“Rudolph The Red-Nosed Reindeer” was “born” in the spring of 1939, at a time when the world was on the verge of a colossal war. He was the creation of Robert L. May, an advertising copywriter for the Montgomery Ward stores, and the brother-in-law of composer Johnny Marks. Supposedly during a quiet lunch hour, May dreamed up Rudolph for a Christmas pamphlet as a promotional gimmick for Wards.
This pamphlet was used by Wards for several years. In 1947, the chairman of Wards made an outright gift of the copyright of the verse to its creator, May. May found a book publisher for it, and 100,000 copies were sold that very same year.
In 1949, May’s brother-in-law, Johnny Marks, put the story of Rudolph to music and had the song published. However, finding the right singer for the quaint little song was not easy. Marks thought he had Perry Como lined up, but Como wanted a line in the song changed. Marks refused to even change a comma; he was certain that he had a hit, so he looked elsewhere.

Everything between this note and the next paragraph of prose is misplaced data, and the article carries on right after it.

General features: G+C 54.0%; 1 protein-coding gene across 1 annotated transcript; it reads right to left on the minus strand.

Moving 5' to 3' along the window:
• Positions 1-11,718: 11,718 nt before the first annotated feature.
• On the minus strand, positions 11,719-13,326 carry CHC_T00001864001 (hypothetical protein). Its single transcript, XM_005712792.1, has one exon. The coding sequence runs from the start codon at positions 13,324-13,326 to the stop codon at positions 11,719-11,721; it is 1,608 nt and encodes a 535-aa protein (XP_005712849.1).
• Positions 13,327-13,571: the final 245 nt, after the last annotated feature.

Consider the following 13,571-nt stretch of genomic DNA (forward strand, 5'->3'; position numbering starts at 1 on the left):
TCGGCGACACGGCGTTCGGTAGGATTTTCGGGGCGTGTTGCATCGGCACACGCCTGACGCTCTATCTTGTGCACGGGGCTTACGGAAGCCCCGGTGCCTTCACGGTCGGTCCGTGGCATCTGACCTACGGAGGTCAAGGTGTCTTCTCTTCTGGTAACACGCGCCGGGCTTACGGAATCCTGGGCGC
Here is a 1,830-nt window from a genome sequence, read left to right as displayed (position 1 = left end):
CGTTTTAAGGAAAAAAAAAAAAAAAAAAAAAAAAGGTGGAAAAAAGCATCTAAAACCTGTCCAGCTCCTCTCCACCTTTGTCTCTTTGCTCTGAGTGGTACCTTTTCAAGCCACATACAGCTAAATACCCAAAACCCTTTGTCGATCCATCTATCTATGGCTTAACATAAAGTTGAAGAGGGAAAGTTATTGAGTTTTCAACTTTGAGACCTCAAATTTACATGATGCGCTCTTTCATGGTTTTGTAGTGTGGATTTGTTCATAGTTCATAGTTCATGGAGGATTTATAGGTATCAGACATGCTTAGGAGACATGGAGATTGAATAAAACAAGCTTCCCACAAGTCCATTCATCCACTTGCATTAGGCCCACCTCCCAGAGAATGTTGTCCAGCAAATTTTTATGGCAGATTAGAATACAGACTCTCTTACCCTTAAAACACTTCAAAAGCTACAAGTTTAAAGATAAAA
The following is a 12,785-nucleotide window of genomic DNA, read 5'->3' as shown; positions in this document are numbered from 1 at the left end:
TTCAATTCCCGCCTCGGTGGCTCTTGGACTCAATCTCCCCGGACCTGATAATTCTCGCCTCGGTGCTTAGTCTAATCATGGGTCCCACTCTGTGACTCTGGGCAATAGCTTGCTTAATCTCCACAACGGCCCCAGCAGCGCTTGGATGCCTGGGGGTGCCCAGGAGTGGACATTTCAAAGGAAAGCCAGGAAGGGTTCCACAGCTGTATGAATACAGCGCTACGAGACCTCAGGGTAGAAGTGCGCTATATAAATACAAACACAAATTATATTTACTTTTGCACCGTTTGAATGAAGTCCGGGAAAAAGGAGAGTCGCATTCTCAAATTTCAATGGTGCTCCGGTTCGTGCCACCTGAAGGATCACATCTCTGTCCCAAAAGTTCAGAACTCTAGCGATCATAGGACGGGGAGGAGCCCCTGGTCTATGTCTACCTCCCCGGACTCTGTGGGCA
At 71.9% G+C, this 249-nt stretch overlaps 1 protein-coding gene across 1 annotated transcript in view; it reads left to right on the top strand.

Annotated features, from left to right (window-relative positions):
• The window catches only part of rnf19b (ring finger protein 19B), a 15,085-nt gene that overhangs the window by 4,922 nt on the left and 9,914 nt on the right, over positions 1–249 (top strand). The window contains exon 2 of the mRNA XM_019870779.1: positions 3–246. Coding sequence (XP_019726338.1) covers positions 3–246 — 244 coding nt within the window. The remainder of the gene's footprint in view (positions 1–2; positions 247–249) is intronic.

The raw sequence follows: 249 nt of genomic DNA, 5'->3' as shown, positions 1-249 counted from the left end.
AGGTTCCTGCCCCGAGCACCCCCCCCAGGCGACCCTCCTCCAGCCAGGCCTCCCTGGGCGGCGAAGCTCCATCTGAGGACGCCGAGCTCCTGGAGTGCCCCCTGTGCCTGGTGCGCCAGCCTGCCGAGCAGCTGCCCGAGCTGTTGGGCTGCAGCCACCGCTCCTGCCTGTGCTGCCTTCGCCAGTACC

Gene Autry, the famed cowboy and country-and-western singer, was approached, but he thought the song too childish for his image.
Marks had a demonstration record made up by another country singer and sent that to Autry, who liked what he heard. With an added push from Mrs. Autry, Gene grudgingly agreed to record Rudolph. It was one of the best decisions he ever made: the sales of “Rudolph the Red-Nosed Reindeer” surpassed any other song Autry recorded.